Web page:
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What’s the key to effective frequency?
In advertising, the term “effective frequency” is the number of times a consumer must be exposed to an advertising message before the marketer gets the desired response, whether that be a product purchase, name recognition, or some other result.
Research has proven that messages are more effective and actually perceived as more truthful when they are repeated.
One study concluded that prospects must see an ad 9 times before they become a customer.
Another method claims the magic number is 7.
Some marketers argue that your message should be repeated up to 20 times.
So, how many times must a prospect see your marketing message to transition from a state of total apathy to purchase readiness?
The 1st time people look at an ad, they don’t see it.
The 2nd time, they don’t notice it.
The 3rd time, they are aware that it is there.
The 4th time, they have a fleeting sense that they’ve seen it before.
The 5th time, they actually read the ad.
The 6th time, they thumb their nose at it.
The 7th time, they get a little irritated with it.
The 8th time, they think, “Here’s that confounded ad again.”
The 9th time, they wonder if they’re missing out on something.
The 10th time, they ask their friends or neighbors if they’ve tried it.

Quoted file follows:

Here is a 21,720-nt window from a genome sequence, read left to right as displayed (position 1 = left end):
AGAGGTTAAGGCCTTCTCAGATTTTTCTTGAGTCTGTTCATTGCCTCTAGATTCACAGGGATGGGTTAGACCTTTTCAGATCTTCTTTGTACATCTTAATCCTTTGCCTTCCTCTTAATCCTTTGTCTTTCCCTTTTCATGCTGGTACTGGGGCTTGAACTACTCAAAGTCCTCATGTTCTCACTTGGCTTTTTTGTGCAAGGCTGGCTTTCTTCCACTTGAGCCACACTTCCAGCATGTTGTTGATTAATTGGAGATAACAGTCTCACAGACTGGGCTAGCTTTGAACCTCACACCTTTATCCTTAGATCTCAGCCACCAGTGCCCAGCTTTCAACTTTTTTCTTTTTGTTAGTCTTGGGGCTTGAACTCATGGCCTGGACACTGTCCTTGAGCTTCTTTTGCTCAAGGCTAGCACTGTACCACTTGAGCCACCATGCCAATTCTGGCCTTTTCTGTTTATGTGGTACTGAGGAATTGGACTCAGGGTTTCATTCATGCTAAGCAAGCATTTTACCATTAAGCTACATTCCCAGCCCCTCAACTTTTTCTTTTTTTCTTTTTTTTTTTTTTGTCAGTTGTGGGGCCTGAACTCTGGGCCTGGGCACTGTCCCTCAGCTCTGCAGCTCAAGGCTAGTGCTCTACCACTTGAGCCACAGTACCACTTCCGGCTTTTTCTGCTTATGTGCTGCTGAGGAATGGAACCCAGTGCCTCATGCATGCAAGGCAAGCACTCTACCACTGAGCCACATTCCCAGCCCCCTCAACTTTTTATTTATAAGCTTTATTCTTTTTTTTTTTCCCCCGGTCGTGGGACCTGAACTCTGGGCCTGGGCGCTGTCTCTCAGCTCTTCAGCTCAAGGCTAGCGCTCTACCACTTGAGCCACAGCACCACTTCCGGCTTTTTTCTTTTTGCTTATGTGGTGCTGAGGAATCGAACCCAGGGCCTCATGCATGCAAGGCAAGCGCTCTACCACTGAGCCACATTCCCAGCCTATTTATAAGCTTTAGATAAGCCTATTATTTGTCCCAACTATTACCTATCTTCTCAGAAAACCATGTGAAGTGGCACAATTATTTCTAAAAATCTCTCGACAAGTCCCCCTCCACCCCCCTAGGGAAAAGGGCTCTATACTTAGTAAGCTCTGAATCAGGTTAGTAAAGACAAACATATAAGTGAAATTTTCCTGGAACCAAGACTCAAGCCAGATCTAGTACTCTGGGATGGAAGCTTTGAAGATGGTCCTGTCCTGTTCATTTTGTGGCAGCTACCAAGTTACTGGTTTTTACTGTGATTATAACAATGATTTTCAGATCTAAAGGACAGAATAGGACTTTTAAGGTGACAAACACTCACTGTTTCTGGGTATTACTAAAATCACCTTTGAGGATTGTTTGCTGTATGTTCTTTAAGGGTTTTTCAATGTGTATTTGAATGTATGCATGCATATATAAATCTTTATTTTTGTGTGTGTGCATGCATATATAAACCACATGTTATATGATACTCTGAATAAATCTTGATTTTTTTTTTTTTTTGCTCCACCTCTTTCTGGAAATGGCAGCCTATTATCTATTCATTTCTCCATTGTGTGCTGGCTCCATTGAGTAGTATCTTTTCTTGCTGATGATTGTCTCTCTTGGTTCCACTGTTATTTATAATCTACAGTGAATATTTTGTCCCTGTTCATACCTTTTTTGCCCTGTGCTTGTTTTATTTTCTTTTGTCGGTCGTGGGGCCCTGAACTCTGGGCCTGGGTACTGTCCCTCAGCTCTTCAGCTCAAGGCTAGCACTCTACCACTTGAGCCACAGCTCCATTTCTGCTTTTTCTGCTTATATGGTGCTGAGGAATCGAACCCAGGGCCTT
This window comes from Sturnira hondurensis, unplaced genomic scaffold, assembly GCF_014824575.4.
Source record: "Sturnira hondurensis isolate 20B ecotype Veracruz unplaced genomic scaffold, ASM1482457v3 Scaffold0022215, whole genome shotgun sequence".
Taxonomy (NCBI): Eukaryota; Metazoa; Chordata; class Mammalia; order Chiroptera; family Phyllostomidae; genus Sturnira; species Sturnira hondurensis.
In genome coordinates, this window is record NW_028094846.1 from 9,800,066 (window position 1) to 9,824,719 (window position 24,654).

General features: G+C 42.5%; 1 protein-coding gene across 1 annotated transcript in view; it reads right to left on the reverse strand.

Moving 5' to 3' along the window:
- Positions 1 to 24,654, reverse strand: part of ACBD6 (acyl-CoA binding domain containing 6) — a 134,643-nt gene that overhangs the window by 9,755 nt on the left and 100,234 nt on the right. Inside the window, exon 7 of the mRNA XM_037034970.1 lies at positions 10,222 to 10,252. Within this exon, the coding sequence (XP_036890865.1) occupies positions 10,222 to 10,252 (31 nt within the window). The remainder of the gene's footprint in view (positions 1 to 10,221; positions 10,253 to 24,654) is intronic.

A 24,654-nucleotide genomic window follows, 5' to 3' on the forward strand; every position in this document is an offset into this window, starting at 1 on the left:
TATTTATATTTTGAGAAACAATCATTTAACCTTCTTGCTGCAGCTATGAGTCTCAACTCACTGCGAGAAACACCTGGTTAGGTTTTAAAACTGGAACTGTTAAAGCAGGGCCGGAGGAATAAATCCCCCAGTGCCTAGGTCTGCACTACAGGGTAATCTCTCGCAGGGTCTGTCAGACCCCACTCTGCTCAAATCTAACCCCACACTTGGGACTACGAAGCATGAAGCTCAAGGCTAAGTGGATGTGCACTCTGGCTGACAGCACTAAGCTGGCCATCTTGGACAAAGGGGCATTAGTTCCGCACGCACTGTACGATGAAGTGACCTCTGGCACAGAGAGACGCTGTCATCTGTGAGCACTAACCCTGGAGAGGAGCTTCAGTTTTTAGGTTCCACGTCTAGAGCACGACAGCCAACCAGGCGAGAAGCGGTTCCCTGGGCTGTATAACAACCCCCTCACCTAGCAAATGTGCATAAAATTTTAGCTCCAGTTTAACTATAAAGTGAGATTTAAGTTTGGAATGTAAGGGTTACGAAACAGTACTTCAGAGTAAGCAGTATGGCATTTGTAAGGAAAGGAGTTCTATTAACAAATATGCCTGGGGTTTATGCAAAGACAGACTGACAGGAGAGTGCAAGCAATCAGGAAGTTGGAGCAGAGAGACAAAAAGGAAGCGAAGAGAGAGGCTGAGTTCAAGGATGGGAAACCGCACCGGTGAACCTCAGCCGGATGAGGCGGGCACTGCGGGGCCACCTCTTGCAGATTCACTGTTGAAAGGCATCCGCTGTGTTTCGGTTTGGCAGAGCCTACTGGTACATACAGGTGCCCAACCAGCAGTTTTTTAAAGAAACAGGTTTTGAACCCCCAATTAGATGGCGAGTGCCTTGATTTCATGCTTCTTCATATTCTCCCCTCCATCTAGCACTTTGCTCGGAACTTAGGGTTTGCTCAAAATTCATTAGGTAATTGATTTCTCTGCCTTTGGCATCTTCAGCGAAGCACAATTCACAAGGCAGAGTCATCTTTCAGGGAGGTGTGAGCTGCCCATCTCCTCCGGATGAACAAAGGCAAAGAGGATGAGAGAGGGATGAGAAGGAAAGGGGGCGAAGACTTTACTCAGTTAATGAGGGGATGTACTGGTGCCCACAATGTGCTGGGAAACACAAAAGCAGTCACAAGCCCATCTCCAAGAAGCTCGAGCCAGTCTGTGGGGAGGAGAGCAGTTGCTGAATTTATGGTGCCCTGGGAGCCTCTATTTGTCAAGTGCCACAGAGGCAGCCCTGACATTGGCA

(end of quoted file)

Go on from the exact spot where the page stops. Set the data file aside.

The 11th time, they wonder how the company is paying for all these ads.
The 12th time, they start to think that it must be a good product.
The 13th time, they start to feel the product has value.
The 14th time, they start to feel like they’ve wanted a product like this for a long time.
The 15th time, they start to yearn for it because they can’t afford to buy it.
The 16th time, they accept the fact that they will buy it sometime in the future.
The 17th time, they make a commitment to buy the product.
The 18th time, they curse their poverty because they can’t buy this terrific product.
The 19th time, they count their money very carefully.
The 20th time prospects see the ad, they buy what it is offering.
-Thomas Smith, from his 1885 book “Successful Advertising”
In truth, there is no universally correct answer. Frequency breeds familiarity, and familiarity breeds trust. But other factors come into play when determining the right frequency for your message.
How well-known is your organization? Are you trying to change public opinion with your message? What’s your overall goal? What do you hope to accomplish with your message?
Ask yourself these important questions when considering how the frequency of your message will affect the desired outcome of your ad campaign.
Don’t end the campaign too quickly.
It can take months or even years for some messages to connect with consumers. Avoid changing your messaging too soon, even if you’re feeling bored with it.
Repeated exposure to an opinion makes people believe the opinion is more prevalent, even if that opinion is only from a single source. When consumers remember a statement that gets repeated, they are more likely to believe it. Eventually, they begin to think it is the popular opinion.
Let’s say that 9 times is the right frequency for your message. For every 3 times you expose your prospect to your marketing message, it gets missed or ignored 2 of those times. This means your message must touch the consumer a total of 27 times in order to make those 9 impressions stick.